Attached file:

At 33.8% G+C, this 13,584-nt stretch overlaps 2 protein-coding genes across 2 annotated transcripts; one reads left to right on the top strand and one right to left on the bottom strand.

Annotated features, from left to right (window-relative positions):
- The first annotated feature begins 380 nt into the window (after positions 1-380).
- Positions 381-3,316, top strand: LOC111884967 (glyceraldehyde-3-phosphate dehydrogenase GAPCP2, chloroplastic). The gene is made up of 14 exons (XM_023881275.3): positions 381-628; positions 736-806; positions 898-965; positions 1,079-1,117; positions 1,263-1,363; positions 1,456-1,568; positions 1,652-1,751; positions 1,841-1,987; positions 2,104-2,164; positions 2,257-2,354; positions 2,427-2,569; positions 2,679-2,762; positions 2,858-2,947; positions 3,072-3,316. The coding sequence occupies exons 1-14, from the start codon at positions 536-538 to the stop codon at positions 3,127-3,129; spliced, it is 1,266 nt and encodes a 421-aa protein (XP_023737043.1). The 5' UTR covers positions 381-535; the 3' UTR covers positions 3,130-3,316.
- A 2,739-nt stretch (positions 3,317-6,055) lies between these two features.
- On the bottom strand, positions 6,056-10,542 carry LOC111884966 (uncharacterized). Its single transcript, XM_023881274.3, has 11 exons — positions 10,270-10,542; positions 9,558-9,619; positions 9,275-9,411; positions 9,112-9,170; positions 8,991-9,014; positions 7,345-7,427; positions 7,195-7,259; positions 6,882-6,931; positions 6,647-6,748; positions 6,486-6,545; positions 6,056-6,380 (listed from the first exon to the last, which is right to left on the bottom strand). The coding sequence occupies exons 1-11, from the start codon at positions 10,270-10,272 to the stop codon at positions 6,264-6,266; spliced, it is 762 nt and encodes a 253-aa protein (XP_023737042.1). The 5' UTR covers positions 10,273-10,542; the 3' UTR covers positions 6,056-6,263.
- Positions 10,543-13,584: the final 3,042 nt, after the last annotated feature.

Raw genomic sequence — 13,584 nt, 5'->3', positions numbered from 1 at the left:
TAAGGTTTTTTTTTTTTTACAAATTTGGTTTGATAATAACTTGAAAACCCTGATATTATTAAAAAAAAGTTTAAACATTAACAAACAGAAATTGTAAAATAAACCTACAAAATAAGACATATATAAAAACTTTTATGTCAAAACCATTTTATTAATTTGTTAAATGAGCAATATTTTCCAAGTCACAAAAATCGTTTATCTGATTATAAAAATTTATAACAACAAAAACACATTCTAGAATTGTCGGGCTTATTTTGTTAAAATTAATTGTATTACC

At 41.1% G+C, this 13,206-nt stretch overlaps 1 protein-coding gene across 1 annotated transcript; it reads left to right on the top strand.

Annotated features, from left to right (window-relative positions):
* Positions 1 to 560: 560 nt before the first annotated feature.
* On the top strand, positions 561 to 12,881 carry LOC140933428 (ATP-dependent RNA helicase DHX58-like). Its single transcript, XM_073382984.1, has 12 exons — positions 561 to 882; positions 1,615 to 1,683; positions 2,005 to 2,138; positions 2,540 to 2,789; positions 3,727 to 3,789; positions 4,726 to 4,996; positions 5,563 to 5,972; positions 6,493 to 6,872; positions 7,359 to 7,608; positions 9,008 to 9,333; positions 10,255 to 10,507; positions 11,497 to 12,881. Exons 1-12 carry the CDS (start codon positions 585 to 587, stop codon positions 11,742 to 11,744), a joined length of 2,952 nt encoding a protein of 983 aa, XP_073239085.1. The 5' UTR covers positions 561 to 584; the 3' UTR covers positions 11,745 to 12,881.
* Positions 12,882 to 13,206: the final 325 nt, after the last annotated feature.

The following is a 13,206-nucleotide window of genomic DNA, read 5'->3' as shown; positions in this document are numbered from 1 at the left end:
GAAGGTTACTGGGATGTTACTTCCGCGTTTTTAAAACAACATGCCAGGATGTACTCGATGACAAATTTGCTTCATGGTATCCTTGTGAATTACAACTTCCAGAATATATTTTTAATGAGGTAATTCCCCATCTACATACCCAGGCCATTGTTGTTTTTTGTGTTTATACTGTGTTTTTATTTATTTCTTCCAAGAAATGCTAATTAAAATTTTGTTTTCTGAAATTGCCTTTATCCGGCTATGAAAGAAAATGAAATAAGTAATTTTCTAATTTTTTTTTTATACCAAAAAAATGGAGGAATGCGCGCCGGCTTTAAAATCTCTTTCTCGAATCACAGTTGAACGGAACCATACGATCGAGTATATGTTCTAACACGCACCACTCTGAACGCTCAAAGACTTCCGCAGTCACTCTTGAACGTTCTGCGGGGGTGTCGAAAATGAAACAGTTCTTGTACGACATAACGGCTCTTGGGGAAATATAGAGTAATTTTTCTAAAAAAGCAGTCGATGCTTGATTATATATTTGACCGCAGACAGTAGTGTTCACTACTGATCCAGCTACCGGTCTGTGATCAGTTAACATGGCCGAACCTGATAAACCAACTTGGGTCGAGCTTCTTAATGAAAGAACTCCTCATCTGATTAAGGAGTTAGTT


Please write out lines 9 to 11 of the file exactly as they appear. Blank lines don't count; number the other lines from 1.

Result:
TAAGGTTTTTTTTTTTTTACAAATTTGGTTTGATAATAACTTGAAAACCCTGATATTATTAAAAAAAAGTTTAAACATTAACAAACAGAAATTGTAAAATAAACCTACAAAATAAGACATATATAAAAACTTTTATGTCAAAACCATTTTATTAATTTGTTAAATGAGCAATATTTTCCAAGTCACAAAAATCGTTTATCTGATTATAAAAATTTATAACAACAAAAACACATTCTAGAATTGTCGGGCTTATTTTGTTAAAATTAATTGTATTACC

At 41.1% G+C, this 13,206-nt stretch overlaps 1 protein-coding gene across 1 annotated transcript; it reads left to right on the top strand.

Annotated features, from left to right (window-relative positions):